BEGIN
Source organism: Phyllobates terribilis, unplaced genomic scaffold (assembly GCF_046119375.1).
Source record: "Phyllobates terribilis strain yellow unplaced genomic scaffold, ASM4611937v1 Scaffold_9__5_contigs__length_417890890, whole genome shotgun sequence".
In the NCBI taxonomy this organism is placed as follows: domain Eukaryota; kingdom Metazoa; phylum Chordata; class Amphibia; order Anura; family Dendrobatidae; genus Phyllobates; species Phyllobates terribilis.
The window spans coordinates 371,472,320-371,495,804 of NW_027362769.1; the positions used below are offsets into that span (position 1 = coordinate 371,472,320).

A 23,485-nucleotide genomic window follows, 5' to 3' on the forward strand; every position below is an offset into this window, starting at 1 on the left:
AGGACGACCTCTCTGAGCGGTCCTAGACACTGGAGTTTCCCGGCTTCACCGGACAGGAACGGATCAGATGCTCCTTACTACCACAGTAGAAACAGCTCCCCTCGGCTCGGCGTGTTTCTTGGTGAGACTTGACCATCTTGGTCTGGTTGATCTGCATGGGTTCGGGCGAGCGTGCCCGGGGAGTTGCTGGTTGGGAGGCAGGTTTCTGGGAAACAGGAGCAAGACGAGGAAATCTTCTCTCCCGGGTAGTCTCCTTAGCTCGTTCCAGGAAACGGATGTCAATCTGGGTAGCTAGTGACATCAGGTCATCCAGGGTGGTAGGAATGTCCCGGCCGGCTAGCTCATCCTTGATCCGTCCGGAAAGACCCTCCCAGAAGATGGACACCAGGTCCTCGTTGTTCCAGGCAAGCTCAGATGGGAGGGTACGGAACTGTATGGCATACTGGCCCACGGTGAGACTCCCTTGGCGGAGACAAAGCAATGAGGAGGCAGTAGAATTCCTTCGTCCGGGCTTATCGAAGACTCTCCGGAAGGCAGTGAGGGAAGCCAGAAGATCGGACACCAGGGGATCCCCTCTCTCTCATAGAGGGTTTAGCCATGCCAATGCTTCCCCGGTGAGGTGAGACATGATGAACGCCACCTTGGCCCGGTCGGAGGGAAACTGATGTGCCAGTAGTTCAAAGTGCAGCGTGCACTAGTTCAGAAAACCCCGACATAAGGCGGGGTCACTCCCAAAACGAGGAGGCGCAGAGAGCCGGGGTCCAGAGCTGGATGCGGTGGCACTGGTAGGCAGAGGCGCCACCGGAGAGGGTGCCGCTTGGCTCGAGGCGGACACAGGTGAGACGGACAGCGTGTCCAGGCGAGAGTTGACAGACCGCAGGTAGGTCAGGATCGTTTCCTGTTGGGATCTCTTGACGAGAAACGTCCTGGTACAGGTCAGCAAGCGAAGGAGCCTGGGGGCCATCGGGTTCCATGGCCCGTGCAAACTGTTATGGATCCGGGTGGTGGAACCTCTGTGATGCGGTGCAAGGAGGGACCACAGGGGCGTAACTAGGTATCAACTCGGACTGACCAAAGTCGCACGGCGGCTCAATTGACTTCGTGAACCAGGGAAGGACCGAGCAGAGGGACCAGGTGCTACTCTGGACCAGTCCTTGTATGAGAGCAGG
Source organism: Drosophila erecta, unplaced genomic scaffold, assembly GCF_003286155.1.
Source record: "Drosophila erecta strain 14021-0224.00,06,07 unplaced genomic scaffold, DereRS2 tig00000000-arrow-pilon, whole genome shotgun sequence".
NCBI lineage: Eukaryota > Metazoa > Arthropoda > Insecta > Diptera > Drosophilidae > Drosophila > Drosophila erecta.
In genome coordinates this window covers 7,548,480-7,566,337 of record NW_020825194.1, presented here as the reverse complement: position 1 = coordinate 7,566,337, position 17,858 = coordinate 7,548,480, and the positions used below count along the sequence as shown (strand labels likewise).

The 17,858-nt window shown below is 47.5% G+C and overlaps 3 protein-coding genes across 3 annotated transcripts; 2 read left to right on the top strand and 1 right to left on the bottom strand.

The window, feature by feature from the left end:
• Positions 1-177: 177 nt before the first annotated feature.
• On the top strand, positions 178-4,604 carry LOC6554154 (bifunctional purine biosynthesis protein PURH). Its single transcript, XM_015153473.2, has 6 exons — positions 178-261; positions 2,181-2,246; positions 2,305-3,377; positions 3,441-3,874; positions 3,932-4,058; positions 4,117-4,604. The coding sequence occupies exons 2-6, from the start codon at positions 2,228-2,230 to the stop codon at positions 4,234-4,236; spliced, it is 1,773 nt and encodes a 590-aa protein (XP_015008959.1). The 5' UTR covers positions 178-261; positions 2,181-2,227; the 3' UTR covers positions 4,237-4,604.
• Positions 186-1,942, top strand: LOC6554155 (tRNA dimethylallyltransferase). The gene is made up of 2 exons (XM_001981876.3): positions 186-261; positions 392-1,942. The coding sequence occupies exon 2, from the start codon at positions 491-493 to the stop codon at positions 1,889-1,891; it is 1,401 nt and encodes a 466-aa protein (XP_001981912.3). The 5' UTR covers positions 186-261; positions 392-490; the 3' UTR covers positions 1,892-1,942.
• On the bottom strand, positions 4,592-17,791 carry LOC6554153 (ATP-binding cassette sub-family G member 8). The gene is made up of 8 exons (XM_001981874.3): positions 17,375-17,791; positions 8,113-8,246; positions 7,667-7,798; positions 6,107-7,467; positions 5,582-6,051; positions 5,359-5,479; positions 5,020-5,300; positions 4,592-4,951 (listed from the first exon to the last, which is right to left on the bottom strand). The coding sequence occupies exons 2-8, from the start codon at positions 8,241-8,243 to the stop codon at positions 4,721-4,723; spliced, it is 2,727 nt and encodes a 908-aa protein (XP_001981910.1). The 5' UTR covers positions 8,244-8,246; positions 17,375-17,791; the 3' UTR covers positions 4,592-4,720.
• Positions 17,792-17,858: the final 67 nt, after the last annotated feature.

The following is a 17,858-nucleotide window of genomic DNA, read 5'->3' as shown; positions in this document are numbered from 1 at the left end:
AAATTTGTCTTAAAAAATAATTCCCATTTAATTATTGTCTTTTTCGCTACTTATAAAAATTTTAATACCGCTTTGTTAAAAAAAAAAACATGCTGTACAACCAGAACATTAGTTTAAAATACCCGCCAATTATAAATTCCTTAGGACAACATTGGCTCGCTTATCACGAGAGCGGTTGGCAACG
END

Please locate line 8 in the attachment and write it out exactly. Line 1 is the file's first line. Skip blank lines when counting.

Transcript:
Source record: "Drosophila erecta strain 14021-0224.00,06,07 unplaced genomic scaffold, DereRS2 tig00000000-arrow-pilon, whole genome shotgun sequence".